Syndicate Exercise: Problem Analysis for a case study project.
5. Analysis Stage: Analysis of Strategies
Based in a detailed understanding of the current situation and the objectives for the project we can decide on the most appropriate strategy to follow. The selection of the most appropriate approach can be based on clearly define criteria such as effectiveness, feasibility, cost and/or environmental impact.
Syndicate Exercise: Complete an analysis of the most appropriate strategy for a case study project
6. Planning Stage
The first stage of planning is to complete a Logframe matrix. This documents the objectives, purpose, results and activities required for the project, and how these will be measures and verified. Finally the Logframe captures the assumptions. It provides a logical link between the activities in the project and the overall objective. In this session se look at the process of preparing and presenting a Logframe matrix.
Syndicate Exercise: Complete a Logframe matrix for a case study project.
7. Developing the Project Schedule.
Understanding the dependencies between the delivery of different work packages and teams at an early stage is vital to the smooth delivery of projects. The precedence diagram is the method to develop these linkages between activities, work packages and teams. We will explore a range of linking relationship available to develop a fair representation of the work plan. This session includes:
- Development and use of the precedence diagram.
- Typical dependencies including finish-start, start- start, finish-finish.
- The use of leads and lags.
- Critical path.
Syndicate Exercise: defining the project schedules for a case study or real delegate project.
8. Risk Management
All projects involve risk and so understanding and planning appropriate mitigation strategies early in the process can significantly reduce the chances of project delay and overspend. In this session we will apply the principles of project risk management.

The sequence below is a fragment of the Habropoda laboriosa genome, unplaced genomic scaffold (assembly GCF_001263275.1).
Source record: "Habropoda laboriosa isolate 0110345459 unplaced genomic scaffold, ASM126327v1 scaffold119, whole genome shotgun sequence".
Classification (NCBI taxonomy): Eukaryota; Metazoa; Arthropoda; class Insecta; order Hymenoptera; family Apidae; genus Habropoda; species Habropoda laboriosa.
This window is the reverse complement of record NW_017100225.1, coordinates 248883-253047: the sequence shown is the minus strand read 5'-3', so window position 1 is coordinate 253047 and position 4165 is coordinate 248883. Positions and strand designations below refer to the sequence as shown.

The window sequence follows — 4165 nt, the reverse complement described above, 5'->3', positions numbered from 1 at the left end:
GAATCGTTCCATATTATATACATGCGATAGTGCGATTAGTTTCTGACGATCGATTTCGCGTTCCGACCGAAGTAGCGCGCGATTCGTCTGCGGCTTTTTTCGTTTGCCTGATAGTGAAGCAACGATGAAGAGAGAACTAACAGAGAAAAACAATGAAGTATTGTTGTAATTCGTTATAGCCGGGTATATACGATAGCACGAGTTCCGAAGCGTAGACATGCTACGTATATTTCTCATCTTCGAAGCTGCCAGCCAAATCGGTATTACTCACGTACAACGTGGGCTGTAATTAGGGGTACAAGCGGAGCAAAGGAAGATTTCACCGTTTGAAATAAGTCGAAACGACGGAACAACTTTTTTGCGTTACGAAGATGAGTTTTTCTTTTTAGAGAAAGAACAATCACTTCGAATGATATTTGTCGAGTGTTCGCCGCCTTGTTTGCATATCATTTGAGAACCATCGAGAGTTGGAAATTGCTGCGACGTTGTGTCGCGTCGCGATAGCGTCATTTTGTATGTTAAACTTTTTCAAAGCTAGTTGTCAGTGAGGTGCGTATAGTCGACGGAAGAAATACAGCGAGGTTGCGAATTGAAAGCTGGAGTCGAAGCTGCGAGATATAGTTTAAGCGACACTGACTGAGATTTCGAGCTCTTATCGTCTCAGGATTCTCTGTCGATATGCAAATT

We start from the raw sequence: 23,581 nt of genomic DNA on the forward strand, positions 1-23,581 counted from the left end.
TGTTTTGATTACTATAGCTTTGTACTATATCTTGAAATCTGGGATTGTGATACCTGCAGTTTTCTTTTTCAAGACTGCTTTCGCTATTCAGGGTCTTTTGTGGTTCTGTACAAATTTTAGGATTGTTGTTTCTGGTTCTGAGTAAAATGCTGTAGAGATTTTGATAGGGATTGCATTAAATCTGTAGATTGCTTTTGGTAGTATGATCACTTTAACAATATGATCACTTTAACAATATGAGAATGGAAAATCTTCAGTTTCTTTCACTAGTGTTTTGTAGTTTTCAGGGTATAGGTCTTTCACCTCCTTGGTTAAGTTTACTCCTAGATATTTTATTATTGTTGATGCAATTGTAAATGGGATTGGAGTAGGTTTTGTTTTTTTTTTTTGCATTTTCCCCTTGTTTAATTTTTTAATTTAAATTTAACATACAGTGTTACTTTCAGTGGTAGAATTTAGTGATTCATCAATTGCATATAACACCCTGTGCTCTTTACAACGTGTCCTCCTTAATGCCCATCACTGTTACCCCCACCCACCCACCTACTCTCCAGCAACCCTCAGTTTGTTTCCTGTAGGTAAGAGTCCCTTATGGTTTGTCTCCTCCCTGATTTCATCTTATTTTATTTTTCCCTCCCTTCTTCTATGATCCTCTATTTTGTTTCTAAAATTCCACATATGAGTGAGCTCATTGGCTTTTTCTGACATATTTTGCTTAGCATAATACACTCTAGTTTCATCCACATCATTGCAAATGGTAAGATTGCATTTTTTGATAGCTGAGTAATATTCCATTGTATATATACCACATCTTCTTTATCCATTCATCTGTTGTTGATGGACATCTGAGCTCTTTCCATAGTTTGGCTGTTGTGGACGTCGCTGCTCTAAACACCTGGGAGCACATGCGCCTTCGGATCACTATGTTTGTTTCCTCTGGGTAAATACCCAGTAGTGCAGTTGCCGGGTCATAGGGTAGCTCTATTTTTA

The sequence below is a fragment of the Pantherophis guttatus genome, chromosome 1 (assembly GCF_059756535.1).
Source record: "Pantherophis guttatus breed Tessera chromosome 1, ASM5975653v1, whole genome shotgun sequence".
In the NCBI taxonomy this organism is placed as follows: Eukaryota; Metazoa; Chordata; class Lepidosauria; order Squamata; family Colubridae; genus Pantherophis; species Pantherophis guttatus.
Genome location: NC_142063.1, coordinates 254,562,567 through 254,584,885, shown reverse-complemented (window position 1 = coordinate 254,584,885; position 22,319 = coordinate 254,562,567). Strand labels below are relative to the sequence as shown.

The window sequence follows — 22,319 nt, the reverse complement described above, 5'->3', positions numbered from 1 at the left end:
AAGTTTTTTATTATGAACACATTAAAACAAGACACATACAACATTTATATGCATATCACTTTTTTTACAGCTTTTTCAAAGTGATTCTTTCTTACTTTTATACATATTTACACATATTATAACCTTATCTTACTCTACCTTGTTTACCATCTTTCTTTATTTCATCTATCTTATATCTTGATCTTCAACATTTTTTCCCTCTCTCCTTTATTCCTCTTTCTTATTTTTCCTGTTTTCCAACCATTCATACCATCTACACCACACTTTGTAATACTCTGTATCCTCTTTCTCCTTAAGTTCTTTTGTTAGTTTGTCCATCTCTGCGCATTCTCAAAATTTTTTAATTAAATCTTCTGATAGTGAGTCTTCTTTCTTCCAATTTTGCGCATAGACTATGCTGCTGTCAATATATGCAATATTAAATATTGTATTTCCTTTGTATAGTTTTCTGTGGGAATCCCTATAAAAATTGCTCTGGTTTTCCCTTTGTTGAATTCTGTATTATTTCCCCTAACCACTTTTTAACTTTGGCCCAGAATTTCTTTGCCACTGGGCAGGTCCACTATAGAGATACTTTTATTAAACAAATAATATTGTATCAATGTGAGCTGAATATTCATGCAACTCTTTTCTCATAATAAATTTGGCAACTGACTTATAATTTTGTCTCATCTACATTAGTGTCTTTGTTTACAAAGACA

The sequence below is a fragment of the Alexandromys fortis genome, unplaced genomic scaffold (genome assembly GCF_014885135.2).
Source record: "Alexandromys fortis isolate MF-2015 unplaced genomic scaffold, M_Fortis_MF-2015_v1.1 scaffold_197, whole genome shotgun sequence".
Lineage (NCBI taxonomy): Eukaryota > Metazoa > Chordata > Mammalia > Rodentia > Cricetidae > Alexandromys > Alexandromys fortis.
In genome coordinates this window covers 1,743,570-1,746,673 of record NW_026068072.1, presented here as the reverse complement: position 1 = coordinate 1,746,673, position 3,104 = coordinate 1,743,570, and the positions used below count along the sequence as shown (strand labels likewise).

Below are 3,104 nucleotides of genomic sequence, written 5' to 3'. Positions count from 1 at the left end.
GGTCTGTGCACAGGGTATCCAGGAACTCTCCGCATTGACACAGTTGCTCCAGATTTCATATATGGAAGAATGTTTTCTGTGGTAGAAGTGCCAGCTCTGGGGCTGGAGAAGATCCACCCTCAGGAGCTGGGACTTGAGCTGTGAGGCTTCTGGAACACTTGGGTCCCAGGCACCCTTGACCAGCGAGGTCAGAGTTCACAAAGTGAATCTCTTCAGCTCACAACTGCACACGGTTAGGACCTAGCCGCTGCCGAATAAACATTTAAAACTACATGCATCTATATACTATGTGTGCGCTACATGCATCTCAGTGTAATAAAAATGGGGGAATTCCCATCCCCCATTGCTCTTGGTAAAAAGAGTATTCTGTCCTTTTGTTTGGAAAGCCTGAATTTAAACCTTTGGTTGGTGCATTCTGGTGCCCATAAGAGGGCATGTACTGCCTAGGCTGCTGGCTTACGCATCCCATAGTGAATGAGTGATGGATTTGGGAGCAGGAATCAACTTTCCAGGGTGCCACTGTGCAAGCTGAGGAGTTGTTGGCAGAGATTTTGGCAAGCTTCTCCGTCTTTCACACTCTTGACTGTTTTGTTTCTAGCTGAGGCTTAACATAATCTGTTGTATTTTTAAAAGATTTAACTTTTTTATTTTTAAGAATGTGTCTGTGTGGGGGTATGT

Syndicate Exercise: defining the project schedules for a case study or real delegate project
9. Project control, reporting and change control
Successful project execution requires regular communications to ensure any issues are identified early and action is taken to keep the project on track. This requires simple but effective reporting and a rigorous control of change. In this session we will look at case studies which have suffered from poor change control and report and evaluate how these have affected the project outcomes.
10. Project team development
“People deliver projects”. In this session we will look at how the project management processes can be used to engage team members and build commitment to the planned changes.
11. Self-reflection and action planning
The final session includes the presentation of the plans prepared in syndicate exercises for peer review by the group, followed by individual action planning to define the next steps to apply what has been learned in the course in the workplace.
Individual Exercise: Planning next steps in the work place
Delegates will be automatically registered on the Parallel community of practice, where they can join others who have been part of the programme, share experiences and develop their knowledge through the forum for as long as they want.